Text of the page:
The latest release of the Forbes 400 once again documents just how staggeringly unequal the United States has become over the past four decades.
With his $2-million purchase of a one-of-a-kind Wu Tang album, Martin Shkreli continues to personify our staggeringly unequal society.
We should institute a direct tax on immense wealth, an idea popularized by Thomas Piketty in his landmark book Capital in the Twenty-First Century. This would both increase tax fairness and raise revenue.
America’s super rich today actually hold more wealth than their counterparts back in 1918, the year Forbes first took a stab at identifying the nation’s grandest fortunes. In short, thanks to the Kochs, Waltons, and friends, our new Gilded Age has officially begun.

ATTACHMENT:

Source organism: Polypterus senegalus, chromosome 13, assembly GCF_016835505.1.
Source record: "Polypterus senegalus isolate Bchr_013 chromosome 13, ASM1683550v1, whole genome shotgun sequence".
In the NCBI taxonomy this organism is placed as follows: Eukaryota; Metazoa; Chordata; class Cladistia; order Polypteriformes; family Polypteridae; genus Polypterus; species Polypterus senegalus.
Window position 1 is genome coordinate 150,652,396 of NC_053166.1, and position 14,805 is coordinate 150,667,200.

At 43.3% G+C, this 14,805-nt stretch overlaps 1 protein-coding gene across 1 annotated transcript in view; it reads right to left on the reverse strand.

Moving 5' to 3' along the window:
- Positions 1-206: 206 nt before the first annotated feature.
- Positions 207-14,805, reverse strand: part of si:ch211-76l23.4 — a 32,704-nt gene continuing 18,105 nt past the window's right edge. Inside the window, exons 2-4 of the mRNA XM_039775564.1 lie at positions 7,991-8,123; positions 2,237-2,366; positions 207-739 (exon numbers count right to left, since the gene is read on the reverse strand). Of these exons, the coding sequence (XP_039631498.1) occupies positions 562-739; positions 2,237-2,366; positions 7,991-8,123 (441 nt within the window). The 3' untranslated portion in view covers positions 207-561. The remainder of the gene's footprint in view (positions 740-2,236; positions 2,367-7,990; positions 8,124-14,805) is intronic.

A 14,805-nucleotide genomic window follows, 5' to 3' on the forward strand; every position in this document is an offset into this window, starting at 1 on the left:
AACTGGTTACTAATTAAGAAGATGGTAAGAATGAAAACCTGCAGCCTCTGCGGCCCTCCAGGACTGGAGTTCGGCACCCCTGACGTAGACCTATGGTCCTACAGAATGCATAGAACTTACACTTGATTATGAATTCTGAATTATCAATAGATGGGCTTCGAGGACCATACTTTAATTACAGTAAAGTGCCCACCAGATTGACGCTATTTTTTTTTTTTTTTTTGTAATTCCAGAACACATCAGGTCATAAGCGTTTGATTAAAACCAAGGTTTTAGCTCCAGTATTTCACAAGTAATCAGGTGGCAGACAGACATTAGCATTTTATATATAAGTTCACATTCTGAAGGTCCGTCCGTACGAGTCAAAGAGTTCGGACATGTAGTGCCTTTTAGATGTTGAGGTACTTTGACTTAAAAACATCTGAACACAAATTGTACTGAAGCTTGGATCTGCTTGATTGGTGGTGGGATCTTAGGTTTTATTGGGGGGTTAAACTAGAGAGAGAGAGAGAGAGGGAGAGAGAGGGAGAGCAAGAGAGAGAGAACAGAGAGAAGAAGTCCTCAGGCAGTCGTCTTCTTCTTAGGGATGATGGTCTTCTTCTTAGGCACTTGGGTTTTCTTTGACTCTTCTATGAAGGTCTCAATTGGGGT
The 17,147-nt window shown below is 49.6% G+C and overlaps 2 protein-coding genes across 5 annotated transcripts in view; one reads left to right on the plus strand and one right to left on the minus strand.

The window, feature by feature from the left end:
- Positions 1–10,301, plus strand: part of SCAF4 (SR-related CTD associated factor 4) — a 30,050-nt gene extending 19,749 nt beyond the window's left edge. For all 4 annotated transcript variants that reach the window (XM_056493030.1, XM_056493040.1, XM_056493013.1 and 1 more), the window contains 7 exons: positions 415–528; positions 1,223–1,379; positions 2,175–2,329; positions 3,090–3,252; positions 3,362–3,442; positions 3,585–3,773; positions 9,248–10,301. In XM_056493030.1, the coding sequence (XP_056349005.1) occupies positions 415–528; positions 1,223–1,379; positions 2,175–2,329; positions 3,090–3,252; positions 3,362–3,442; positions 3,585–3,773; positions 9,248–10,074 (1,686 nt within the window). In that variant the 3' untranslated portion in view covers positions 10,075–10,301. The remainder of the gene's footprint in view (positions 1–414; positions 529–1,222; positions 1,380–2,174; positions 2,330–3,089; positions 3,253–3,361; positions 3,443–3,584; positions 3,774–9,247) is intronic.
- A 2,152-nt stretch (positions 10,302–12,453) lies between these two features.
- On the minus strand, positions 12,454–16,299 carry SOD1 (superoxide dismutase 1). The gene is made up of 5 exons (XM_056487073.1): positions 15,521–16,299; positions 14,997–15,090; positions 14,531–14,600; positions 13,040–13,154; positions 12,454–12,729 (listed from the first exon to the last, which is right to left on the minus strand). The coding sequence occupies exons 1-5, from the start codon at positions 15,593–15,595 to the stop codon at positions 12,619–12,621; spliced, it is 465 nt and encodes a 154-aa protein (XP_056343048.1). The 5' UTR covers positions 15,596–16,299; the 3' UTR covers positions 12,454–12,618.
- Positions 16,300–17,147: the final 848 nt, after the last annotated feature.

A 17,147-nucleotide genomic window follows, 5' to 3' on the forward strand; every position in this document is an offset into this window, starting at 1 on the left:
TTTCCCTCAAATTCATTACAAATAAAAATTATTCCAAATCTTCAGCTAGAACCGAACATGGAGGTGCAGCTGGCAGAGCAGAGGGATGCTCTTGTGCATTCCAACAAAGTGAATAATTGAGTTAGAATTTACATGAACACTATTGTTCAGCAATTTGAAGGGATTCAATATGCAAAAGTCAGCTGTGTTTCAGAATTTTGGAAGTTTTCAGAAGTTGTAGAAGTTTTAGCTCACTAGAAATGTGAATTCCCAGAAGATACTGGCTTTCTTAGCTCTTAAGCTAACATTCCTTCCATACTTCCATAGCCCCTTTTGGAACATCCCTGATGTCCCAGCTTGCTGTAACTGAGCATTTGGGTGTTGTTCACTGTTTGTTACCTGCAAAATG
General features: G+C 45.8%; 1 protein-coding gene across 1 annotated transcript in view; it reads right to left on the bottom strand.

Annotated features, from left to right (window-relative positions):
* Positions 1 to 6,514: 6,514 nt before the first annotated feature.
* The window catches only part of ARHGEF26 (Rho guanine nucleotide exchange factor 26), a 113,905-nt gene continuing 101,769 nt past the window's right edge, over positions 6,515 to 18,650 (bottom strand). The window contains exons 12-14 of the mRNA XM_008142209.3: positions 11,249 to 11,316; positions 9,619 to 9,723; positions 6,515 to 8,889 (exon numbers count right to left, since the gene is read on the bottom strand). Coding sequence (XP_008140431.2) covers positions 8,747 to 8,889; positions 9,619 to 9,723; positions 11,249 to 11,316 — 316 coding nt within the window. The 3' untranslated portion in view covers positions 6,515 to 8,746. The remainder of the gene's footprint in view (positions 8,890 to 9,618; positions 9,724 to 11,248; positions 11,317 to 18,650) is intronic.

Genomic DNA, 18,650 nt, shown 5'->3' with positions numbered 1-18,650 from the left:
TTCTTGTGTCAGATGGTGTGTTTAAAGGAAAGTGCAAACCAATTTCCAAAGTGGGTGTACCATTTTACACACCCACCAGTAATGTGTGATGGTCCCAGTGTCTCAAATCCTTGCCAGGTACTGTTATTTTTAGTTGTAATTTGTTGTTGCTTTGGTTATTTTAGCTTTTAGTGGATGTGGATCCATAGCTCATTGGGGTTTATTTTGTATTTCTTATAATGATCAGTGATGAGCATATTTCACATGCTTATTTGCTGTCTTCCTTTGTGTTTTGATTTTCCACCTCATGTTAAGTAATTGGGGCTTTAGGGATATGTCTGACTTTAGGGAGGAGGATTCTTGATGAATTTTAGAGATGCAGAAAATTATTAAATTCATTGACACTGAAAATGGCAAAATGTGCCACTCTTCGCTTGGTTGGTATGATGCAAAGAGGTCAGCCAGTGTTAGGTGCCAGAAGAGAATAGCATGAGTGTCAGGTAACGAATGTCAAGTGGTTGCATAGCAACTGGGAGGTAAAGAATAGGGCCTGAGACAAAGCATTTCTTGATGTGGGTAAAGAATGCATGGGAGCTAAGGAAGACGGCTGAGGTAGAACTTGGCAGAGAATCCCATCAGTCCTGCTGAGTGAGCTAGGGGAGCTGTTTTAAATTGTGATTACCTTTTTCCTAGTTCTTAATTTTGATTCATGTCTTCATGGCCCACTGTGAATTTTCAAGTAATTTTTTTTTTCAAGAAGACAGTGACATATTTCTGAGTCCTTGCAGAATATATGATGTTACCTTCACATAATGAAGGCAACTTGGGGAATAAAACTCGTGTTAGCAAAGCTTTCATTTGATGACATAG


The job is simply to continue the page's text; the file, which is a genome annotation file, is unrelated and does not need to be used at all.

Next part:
Forbes has just released its latest list of America’s wealthiest 400. The new numbers don’t just stagger the imagination. They stagger common sense. The average Forbes 400 member now holds a fortune over 1,000 times the wealth of someone with a $5.2 million fortune.
How swell a year have America’s 400 richest enjoyed over the past 12 months? This good: Google billionaires Sergey Brin and Larry Page each saw their personal fortunes jump by $1.7 billion over the year — and each has slipped five slots in the latest edition of the Forbes 400.